The Prison (2017, South Korea)

The Prison - Han Suk-Kyu as Jung Ik-ho (front), with (at left) Kim Rae-won as Song Yu-gon and (at right) Jo Jae-yoon as Hong-pyo

There is much that is familiar in The Prison. It owes a good deal to The Guys from Paradise (2000) and On the Job (2013) – both films about prisoners sneaking out of prison to commit major crimes, and then sneaking back in with perfect alibis – yet it somehow manages to be very much its own film. It features a cop and a kingpin. And copious amounts of corruption.

Song Yu-gon (Kim Rae-won) is the cop. Or ex-cop; he was known as the ‘Grim Reaper’ for the inevitability of him closing out his missions, but a hit and run accident has left him in disgrace and has seen him sent off to Sung-an Prison. Within minutes he’s spitting at and fighting gang members, almost biting the ear off a cocky gangster, Chang-gil (Shin Sung-rok), and generally making a nuisance of himself. For his troubles he gets beaten to a pulp once he’s lodged in his cell… with all those whom he has most upset.

Having been carted off to cool his heels in solitary, he discovers that the prison is really run by Jung Ik-ho (Han Suk-Kyu), a fellow prisoner who has Warden Kang (Jeong Woong-in) and all his senior staff in his pocket. And who arranges drug deals, murders and other crimes which are all dutifully carried out by a small troupe of master criminals who live in House 8 and work in the kitchen; they are let out of the prison (and then let back in) by corrupt staff who owe their promotions to Jung Ik-ho and live comfortably off the contents of plain envelopes pushed in their direction.

Song manages to win Jung Ik-ho’s trust in dramatic fashion; by creating a diversion when Jung and Bae, the big Prison Service boss, face off in a tense replay of their old enmity that can only end badly for Jung, and later when he comes to Jung’s aid after Chang-gil catches him off guard with some flattery and stabs him. To thank Song, Jung Ik-ho employs him to retrieve one of his House 8 team who ran away during one of the crew’s forays outside the prison, and rewards him with sashimi and soju. “You can’t go back to the police,” Junk Ik-ho reminds Song, inviting him to pursue a new and fruitful partnership in crime.

Back in the prison, Song starts doing some freelance poking around places he shouldn’t. He finds some incriminating tapes and huge amounts of cash in the Warden’s office (don’t worry too much about how he managed to get in there); the sort of evidence, it seems, that his journalist brother was chasing before he was murdered. What he then does with it, and how others try to prevent him from using it, is pretty standard thriller fare.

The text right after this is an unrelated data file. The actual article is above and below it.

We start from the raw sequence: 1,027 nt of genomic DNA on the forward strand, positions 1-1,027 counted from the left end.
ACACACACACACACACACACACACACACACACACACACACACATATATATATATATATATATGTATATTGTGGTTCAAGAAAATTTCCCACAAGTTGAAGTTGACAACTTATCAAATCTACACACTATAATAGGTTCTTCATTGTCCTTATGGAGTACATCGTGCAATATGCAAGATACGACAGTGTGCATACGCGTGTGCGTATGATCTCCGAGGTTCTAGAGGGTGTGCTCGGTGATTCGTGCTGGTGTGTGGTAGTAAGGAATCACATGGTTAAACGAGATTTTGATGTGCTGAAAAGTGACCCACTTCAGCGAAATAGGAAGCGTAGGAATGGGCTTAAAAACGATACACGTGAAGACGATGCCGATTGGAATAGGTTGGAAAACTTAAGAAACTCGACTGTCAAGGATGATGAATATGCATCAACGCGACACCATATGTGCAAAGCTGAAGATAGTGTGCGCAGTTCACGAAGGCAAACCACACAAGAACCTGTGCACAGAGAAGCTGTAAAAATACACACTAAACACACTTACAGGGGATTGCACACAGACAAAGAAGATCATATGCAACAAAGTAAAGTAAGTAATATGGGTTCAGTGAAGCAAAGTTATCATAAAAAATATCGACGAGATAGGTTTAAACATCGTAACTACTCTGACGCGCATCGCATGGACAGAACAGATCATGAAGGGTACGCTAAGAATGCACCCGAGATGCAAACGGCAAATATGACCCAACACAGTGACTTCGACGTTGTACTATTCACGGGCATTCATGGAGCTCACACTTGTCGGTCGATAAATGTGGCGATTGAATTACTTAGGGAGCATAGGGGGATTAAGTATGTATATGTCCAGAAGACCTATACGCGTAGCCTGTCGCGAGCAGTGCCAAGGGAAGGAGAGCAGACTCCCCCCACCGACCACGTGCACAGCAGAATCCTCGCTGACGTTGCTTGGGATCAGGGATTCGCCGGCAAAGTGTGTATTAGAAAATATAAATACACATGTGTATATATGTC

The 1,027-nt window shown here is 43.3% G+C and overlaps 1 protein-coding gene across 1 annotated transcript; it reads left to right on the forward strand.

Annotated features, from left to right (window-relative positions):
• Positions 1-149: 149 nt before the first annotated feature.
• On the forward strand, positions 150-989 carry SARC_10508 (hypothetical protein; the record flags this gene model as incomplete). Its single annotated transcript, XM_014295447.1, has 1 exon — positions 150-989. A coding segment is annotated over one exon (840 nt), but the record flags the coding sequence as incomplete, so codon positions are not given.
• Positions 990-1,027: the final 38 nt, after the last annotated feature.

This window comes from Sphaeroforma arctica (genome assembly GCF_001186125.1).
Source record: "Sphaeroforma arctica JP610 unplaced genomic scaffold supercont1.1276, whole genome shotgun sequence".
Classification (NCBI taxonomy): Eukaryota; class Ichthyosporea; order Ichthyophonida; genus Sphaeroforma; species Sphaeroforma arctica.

I have a fondness for South Korean prison movies, and this is no exception… despite my incapacity to suspend disbelief in the manner required for all action movies. It’s a strangely blokey film – I can recall only one woman in it – and she makes a brief appearance very early in its 2-hour run time. There is plenty of hand-to-hand combat, and plenty of hand-to-crowbar and hand-to-kitchen-equipment action. And quite a bit of drinking, most of it inside the prison.

It also features a bit of spoon-to-eye action; Jung Ik-ho is an enigmatic, quietly spoken, apparently serene man… but he has clocked up a tally of nine prisoners’ eyes scooped out and then eaten. He’s clearly not one of those Mr Bigs who have others do all their dirty work for them; these regular displays of psychopathy, and his ruthless disposal of those who have wronged him, have been enough to ward off most challengers. At the same time he keeps the guards on side by little acts of benevolence; some cash here, a thoughtful treat for a family member there.

But his power and influence in the prison are still a little hard to fathom. As is his continued freedom to move around (and control) the prison after the second to ninth eyeballs. One of his favourite spots in the prison is the guard tower, to which he regularly retires for a drink and to admire the view. No-one questions Jung Ik-ho and his team being allowed out of the prison whenever they wish, or he wishes; not even those who aren’t on the payroll. And when that crew member runs away during a job on the outside, there doesn’t seem to be any fuss about there being one less prisoner than there should be in the jail the next morning. Odd.

Nonetheless, as a slightly off-beat, washed-out action/thriller, The Prison is very much worth a watch.

The Prison #2 - Kim Rae-won as Song Yu-gon The Prison #3 - Han Seok-Kyu as Jung Ik-ko

The Prison #4 - Jeong Woong-in as Warden Kang The Prison #5 - Shin Sung-rok as Chang-gil

Posted on September 5th, 2017 at 10:18 pm. Updated on September 5th, 2017 at 10:18 pm.

#69 in the Top 500

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